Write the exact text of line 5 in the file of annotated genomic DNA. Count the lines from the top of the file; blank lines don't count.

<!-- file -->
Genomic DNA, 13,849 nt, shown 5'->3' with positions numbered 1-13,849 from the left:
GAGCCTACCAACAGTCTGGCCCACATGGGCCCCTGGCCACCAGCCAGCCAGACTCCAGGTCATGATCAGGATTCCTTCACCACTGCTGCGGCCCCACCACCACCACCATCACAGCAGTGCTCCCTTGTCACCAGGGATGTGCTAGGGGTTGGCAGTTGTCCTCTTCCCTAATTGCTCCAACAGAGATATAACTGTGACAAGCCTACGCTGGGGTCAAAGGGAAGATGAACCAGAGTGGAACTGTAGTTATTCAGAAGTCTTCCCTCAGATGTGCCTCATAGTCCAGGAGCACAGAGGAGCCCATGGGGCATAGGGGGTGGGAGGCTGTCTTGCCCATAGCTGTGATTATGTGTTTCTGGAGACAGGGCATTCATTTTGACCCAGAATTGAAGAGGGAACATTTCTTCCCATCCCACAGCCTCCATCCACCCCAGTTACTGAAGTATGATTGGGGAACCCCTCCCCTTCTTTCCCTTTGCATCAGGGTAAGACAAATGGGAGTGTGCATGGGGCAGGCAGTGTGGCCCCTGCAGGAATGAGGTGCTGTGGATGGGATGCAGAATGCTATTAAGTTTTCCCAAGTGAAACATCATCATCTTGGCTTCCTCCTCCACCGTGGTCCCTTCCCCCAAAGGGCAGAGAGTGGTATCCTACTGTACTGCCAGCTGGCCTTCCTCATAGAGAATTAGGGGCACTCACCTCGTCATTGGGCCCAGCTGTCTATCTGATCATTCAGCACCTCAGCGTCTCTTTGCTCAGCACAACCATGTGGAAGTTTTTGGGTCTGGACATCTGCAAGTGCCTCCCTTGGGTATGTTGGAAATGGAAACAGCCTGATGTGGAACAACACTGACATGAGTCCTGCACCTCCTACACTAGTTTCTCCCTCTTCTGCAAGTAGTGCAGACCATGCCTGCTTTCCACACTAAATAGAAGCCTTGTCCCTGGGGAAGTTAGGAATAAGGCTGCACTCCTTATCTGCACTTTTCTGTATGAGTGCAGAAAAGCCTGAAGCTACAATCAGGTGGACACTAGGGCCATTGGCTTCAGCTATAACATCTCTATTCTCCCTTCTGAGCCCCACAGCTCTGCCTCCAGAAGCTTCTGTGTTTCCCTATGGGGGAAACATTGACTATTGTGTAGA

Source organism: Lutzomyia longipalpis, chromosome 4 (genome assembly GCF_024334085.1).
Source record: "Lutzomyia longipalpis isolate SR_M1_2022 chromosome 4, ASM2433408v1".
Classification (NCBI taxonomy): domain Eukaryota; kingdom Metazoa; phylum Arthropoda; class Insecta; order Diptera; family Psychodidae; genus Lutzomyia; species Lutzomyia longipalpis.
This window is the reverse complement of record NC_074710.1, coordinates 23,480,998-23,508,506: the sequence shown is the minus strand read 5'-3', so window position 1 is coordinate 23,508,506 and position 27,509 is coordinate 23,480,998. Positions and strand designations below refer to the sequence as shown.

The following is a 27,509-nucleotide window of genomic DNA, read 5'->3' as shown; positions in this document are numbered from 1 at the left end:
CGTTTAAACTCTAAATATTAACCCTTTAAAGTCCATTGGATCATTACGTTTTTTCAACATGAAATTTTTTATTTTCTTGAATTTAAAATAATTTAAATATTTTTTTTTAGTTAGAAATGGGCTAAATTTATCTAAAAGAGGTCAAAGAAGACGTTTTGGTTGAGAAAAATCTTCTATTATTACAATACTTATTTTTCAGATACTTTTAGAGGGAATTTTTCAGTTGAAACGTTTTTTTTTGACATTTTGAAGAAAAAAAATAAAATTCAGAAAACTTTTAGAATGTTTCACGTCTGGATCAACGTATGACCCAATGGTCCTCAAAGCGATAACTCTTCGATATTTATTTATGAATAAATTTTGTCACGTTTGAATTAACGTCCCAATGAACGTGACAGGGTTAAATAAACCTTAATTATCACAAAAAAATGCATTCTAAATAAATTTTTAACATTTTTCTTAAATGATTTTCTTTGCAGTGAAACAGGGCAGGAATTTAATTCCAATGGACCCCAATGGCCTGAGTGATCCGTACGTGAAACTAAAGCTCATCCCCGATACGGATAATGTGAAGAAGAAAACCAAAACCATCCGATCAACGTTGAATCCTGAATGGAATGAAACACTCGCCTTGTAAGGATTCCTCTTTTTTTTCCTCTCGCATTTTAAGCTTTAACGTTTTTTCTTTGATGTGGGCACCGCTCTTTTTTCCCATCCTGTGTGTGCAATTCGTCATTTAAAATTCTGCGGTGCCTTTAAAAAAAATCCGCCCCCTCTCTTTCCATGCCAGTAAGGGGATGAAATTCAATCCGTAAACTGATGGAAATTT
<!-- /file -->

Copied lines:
Classification (NCBI taxonomy): domain Eukaryota; kingdom Metazoa; phylum Arthropoda; class Insecta; order Diptera; family Psychodidae; genus Lutzomyia; species Lutzomyia longipalpis.